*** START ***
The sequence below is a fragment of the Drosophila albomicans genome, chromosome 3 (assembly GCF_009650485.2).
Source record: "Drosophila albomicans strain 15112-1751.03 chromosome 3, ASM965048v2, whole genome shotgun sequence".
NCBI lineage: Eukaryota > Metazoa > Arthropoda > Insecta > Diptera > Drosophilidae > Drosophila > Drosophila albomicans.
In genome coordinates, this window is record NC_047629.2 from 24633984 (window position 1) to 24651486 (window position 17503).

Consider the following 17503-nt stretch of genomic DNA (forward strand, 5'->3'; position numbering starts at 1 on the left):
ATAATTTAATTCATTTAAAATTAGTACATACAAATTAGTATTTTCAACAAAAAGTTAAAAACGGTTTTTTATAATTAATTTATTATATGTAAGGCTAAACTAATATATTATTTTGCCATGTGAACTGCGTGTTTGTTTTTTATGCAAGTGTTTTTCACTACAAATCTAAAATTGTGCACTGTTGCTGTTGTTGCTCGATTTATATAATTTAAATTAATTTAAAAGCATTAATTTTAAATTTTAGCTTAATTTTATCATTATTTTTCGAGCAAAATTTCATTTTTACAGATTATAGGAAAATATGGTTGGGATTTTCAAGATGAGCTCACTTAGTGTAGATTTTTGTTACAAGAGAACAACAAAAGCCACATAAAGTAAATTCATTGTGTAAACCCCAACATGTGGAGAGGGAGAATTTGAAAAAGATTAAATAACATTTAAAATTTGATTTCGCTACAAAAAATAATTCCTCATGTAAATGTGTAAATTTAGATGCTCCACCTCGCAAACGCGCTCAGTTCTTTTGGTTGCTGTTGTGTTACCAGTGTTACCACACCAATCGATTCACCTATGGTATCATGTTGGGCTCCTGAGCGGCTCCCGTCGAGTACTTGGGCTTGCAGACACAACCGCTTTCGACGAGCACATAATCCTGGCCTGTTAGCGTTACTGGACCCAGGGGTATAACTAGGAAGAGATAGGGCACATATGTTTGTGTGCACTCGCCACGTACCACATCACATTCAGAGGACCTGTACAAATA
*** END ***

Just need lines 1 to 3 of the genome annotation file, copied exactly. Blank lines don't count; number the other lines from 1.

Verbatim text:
The sequence below is a fragment of the Drosophila albomicans genome, chromosome 3 (assembly GCF_009650485.2).
Source record: "Drosophila albomicans strain 15112-1751.03 chromosome 3, ASM965048v2, whole genome shotgun sequence".
NCBI lineage: Eukaryota > Metazoa > Arthropoda > Insecta > Diptera > Drosophilidae > Drosophila > Drosophila albomicans.